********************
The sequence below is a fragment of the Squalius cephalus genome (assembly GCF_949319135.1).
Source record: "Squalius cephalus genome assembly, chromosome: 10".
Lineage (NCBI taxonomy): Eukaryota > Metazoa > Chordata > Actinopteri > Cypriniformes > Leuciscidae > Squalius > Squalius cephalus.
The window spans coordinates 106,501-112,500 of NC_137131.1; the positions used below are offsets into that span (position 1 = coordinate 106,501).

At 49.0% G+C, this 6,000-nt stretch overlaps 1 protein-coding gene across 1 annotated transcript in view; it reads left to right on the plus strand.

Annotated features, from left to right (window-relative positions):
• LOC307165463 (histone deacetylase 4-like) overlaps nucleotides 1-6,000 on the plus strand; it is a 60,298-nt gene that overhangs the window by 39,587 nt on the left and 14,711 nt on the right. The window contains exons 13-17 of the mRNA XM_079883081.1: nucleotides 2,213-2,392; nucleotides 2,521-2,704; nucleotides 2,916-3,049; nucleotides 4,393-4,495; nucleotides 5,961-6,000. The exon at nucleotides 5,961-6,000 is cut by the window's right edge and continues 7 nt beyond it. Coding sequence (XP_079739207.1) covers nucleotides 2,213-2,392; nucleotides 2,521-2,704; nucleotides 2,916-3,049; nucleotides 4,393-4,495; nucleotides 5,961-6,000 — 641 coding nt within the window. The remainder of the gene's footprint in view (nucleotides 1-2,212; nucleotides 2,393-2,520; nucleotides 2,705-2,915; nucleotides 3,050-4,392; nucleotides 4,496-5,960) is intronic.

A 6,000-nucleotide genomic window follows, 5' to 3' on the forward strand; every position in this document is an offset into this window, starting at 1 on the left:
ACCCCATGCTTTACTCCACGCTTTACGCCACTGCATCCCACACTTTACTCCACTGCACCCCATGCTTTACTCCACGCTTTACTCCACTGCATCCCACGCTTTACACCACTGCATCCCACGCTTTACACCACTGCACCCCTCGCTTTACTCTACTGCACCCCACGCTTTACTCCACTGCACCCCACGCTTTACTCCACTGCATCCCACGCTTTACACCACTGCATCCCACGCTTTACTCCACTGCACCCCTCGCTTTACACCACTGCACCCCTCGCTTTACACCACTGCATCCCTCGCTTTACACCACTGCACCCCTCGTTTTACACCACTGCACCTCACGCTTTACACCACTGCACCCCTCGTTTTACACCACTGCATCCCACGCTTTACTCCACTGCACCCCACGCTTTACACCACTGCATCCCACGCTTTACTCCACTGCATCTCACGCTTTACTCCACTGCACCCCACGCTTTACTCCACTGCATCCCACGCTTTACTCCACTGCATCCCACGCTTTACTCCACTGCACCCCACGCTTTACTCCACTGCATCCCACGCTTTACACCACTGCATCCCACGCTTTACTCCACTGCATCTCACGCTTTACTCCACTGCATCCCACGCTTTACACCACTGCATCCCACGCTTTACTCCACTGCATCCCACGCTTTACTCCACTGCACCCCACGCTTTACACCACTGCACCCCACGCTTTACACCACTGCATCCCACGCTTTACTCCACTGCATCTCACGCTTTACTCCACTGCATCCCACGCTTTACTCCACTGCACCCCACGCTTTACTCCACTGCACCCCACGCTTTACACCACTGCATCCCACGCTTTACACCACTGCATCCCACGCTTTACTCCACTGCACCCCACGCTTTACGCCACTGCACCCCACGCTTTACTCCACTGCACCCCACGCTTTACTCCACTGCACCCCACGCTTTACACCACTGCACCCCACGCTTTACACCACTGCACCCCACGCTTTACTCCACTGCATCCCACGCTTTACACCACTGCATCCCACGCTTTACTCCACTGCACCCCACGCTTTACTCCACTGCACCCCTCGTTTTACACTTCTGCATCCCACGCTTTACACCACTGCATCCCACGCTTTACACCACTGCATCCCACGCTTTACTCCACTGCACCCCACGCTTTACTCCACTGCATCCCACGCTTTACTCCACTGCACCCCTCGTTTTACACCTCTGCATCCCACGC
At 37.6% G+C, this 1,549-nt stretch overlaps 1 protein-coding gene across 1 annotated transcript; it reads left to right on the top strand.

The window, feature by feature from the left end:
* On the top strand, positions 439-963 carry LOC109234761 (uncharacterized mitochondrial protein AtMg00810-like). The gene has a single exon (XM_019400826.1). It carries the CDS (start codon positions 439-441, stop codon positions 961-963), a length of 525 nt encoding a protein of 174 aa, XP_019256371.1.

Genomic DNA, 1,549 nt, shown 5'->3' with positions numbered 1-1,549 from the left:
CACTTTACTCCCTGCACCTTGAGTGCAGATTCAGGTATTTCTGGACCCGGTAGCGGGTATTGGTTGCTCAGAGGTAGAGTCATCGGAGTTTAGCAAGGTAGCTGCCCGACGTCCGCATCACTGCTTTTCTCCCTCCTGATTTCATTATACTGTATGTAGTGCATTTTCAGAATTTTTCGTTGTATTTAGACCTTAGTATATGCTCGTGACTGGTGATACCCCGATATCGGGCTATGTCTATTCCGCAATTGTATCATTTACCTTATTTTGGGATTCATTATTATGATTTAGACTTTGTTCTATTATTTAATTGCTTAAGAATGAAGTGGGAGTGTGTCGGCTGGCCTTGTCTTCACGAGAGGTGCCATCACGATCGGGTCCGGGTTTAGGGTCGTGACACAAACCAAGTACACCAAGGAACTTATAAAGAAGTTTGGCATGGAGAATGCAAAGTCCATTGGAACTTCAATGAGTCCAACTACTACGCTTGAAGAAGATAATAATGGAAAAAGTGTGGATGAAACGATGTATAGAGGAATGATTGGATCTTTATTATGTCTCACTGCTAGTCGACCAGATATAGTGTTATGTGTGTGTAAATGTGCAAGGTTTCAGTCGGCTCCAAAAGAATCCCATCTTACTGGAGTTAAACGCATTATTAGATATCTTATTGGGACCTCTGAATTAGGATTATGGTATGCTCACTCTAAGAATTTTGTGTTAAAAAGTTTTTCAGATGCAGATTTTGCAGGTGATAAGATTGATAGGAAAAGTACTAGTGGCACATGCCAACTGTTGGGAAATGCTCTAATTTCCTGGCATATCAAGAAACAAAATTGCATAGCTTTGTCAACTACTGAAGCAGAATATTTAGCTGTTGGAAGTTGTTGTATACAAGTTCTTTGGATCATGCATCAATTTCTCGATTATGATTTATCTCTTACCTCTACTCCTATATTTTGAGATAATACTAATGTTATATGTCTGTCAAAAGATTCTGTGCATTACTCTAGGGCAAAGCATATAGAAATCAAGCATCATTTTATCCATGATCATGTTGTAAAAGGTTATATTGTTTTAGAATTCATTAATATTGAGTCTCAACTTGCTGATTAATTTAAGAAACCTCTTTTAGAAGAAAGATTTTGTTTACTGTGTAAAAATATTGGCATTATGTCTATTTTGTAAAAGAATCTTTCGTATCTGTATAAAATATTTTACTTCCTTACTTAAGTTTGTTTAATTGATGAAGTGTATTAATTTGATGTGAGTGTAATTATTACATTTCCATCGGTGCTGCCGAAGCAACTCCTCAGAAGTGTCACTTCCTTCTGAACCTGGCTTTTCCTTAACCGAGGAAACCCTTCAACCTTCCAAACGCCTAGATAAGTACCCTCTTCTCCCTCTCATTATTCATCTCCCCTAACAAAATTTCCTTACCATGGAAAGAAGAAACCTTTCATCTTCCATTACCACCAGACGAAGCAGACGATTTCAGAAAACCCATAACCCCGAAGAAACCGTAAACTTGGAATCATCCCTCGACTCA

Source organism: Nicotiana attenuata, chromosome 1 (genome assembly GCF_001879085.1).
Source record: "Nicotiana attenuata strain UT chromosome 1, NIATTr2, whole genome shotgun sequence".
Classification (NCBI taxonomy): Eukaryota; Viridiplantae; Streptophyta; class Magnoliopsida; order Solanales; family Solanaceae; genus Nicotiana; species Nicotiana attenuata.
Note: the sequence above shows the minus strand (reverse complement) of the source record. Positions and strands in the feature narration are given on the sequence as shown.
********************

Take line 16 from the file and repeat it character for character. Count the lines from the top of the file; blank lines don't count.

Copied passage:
Source record: "Nicotiana attenuata strain UT chromosome 1, NIATTr2, whole genome shotgun sequence".